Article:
To understand why our culture has embraced violence so much, a few factors must be pointed out. Firstly, in a male-dominated society, to remain the masculinity seems to have been favoured as the top priority, particularly in American culture.  And the masculinity is best shown via the exercise of power either through idea or through force to conquer, which is ‘the use of violence to get others to do what they want’ (Long & Wall 2009, pp. 276 - 295). Cornell (n.d., p.29) also stresses, ‘both war and sport have had an important social function as mechanisms for male bonding, for the social construction of masculinity, and in reinforcing and perpetuating male domination’. Secondly, competitive spirit has been penetrated into every corner of civil life since ancient Greek; both the battle and the brutal game were categorized to be competitive game with character of ‘agonistic spirit’ (Cornell, n.d., p.33). When the purpose is to win whatever a victory, or a prestige, the mean might be extreme. What we can interpret from such history is that violence plays a dominant role through human’s evolution; the major difference is only the form.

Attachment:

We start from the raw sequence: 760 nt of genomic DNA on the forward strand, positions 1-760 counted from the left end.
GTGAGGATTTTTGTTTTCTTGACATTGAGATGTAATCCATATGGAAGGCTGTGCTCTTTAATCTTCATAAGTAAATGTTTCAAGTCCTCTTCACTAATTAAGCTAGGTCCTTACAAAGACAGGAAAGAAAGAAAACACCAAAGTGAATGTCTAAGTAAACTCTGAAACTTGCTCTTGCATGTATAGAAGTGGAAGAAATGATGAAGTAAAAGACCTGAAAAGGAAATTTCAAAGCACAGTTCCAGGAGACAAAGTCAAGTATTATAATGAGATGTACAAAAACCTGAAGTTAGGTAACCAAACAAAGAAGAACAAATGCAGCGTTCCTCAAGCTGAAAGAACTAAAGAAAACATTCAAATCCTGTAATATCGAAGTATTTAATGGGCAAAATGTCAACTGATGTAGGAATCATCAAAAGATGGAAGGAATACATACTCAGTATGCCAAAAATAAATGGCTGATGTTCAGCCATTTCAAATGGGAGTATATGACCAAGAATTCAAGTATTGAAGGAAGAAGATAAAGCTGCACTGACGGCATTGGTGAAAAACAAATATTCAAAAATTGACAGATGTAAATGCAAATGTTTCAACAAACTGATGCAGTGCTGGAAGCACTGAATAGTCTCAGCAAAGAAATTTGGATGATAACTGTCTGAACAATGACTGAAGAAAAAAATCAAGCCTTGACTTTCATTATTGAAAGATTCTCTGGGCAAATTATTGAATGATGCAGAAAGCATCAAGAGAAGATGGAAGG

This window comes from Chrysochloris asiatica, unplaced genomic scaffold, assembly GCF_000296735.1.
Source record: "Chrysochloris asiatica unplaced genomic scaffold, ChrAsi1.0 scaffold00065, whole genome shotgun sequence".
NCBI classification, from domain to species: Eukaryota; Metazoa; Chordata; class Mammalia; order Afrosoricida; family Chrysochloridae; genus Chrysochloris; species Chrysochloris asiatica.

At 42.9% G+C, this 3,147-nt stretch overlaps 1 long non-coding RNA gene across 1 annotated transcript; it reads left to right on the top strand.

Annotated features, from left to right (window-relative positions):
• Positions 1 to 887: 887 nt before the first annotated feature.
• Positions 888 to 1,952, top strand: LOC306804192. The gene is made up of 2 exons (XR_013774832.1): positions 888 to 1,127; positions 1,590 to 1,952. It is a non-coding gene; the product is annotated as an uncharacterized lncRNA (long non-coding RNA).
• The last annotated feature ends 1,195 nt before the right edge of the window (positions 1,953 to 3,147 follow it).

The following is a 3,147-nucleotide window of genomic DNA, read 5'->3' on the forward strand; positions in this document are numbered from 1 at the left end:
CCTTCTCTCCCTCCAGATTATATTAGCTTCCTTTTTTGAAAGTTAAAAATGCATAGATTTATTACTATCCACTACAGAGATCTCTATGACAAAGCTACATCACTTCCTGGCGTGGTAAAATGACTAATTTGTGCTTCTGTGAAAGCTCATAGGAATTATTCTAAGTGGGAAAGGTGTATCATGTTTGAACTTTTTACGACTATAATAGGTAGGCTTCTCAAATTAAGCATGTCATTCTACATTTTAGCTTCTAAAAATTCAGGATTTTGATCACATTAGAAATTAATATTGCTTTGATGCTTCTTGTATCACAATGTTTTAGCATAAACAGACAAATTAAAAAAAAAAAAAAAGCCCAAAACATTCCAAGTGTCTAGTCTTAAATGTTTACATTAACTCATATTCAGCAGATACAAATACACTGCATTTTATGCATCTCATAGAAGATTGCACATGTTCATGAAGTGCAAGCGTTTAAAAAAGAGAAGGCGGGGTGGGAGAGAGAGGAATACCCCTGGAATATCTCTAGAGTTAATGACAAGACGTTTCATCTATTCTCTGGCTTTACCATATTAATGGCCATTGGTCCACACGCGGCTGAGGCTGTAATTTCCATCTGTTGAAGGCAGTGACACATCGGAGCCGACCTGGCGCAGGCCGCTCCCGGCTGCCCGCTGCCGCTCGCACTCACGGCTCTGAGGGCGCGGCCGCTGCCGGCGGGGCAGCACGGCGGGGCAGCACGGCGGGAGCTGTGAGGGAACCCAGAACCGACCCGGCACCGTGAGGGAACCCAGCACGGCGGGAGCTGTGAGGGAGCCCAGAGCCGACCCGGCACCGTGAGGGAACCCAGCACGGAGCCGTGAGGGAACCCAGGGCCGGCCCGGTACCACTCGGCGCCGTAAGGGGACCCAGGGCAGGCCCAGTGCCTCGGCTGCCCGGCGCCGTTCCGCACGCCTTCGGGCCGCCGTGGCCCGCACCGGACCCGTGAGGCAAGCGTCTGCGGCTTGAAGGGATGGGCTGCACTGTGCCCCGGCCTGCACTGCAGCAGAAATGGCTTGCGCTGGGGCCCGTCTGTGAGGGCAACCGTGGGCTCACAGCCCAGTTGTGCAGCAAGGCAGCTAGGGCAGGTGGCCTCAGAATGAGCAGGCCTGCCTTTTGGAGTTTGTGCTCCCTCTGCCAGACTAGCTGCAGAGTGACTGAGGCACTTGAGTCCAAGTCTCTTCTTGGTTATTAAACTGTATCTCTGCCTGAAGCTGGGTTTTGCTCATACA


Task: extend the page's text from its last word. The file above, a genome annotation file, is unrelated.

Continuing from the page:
By comparing with watching horror films, we can also understand the motivation of playing violent video games. Zillmann (Oliver & Sander 2004) and his team conducted a research on why the horror film holds the top level of appeal among dating couples and romantic partners, and the result helps to explain what the violent RPG player might be looking for: